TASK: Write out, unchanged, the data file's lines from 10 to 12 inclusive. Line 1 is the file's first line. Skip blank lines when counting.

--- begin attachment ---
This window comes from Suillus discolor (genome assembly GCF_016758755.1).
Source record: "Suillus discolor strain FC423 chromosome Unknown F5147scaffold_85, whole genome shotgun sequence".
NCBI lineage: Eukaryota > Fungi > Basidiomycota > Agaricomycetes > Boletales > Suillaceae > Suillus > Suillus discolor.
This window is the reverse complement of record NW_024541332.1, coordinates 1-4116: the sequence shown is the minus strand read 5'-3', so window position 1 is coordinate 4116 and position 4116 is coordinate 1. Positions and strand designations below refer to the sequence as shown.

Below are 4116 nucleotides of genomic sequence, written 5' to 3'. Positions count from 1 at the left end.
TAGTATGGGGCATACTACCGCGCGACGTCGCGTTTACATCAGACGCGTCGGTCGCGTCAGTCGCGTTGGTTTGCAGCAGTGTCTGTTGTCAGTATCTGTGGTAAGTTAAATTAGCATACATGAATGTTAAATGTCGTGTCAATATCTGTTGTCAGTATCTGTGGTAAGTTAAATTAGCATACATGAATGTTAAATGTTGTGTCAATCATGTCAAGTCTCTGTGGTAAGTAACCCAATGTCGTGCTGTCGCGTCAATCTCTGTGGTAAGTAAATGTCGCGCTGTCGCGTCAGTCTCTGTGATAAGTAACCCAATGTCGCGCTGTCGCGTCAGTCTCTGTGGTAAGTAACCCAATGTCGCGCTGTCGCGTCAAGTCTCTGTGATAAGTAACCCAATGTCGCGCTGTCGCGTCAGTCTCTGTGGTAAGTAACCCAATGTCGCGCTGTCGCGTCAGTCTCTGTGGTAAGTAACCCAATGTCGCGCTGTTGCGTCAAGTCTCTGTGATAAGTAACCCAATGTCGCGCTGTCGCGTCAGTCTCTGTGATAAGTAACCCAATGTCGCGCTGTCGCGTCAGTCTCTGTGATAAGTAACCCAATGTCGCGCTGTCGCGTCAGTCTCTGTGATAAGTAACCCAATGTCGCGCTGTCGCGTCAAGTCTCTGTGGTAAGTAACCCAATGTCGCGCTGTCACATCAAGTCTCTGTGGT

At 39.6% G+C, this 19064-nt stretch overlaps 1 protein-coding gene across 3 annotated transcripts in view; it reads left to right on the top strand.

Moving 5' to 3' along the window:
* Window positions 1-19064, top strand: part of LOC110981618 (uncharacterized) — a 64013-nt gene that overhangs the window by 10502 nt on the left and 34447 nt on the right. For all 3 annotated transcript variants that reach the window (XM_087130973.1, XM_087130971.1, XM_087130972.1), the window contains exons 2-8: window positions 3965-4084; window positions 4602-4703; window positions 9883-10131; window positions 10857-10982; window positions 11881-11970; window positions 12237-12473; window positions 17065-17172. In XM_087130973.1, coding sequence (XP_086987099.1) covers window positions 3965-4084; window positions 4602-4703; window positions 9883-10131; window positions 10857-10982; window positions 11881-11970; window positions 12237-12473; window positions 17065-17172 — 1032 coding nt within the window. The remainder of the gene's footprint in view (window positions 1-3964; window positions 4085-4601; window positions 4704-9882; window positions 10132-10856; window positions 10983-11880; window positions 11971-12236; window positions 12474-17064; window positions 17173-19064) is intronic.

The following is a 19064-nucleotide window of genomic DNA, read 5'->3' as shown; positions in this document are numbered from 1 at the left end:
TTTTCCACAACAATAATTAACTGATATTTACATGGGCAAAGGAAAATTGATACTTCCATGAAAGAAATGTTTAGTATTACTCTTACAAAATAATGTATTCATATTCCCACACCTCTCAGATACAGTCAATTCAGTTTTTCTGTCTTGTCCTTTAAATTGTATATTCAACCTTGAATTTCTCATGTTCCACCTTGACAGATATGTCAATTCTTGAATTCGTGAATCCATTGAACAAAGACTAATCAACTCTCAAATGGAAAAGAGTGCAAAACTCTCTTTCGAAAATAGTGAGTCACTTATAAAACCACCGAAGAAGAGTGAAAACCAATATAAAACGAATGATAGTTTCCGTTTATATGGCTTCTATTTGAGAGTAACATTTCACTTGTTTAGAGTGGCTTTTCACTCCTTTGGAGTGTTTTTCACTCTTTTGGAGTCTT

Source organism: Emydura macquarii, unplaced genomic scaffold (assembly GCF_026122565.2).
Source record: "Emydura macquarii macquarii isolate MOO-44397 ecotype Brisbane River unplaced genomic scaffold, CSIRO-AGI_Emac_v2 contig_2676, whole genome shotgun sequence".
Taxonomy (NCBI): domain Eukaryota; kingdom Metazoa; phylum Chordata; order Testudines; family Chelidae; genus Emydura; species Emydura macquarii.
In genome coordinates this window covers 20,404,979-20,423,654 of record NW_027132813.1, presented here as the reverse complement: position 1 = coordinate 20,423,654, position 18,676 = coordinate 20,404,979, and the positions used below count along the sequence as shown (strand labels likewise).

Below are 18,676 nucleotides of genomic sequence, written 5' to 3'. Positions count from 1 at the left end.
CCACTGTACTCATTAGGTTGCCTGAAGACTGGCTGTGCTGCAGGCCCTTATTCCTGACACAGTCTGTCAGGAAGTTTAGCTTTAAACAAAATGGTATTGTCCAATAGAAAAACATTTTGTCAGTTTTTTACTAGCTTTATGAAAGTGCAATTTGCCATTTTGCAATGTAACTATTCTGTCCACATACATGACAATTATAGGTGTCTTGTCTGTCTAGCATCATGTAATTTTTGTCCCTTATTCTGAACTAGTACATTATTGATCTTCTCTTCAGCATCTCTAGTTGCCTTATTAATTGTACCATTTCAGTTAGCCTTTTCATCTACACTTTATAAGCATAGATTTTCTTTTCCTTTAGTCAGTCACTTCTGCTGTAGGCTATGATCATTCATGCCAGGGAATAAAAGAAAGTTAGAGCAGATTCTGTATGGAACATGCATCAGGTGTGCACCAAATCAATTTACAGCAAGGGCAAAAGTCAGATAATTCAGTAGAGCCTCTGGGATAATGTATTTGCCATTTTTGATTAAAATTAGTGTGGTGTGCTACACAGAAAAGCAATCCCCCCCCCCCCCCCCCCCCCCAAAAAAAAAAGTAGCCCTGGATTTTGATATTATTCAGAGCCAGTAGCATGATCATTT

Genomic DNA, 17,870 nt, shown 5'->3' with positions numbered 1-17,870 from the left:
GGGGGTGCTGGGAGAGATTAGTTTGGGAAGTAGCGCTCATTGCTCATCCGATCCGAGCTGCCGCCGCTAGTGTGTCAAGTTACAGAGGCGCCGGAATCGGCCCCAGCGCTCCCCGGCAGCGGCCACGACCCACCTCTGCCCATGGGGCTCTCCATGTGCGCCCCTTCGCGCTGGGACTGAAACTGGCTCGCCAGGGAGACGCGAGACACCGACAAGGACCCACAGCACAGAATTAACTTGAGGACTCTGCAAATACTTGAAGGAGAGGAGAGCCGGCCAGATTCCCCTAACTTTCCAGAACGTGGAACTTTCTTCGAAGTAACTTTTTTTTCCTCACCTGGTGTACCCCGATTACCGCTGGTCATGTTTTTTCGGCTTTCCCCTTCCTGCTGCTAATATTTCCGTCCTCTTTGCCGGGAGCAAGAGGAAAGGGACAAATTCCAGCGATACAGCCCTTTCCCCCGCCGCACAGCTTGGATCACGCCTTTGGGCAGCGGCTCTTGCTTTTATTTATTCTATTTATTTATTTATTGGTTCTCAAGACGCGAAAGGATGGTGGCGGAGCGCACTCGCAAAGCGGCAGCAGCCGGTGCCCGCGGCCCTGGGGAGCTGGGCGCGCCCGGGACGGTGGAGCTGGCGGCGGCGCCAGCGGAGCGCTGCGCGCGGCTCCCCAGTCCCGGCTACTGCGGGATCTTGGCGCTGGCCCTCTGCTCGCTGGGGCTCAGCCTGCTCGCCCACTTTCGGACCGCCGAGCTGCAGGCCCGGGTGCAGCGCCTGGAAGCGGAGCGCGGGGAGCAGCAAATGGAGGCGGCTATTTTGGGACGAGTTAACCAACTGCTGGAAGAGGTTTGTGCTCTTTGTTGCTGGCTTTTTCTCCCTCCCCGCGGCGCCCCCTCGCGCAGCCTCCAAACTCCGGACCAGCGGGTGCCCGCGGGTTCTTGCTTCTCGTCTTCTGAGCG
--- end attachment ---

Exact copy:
The following is a 19064-nucleotide window of genomic DNA, read 5'->3' as shown; positions in this document are numbered from 1 at the left end:
TTTTCCACAACAATAATTAACTGATATTTACATGGGCAAAGGAAAATTGATACTTCCATGAAAGAAATGTTTAGTATTACTCTTACAAAATAATGTATTCATATTCCCACACCTCTCAGATACAGTCAATTCAGTTTTTCTGTCTTGTCCTTTAAATTGTATATTCAACCTTGAATTTCTCATGTTCCACCTTGACAGATATGTCAATTCTTGAATTCGTGAATCCATTGAACAAAGACTAATCAACTCTCAAATGGAAAAGAGTGCAAAACTCTCTTTCGAAAATAGTGAGTCACTTATAAAACCACCGAAGAAGAGTGAAAACCAATATAAAACGAATGATAGTTTCCGTTTATATGGCTTCTATTTGAGAGTAACATTTCACTTGTTTAGAGTGGCTTTTCACTCCTTTGGAGTGTTTTTCACTCTTTTGGAGTCTT

Source organism: Emydura macquarii, unplaced genomic scaffold (assembly GCF_026122565.2).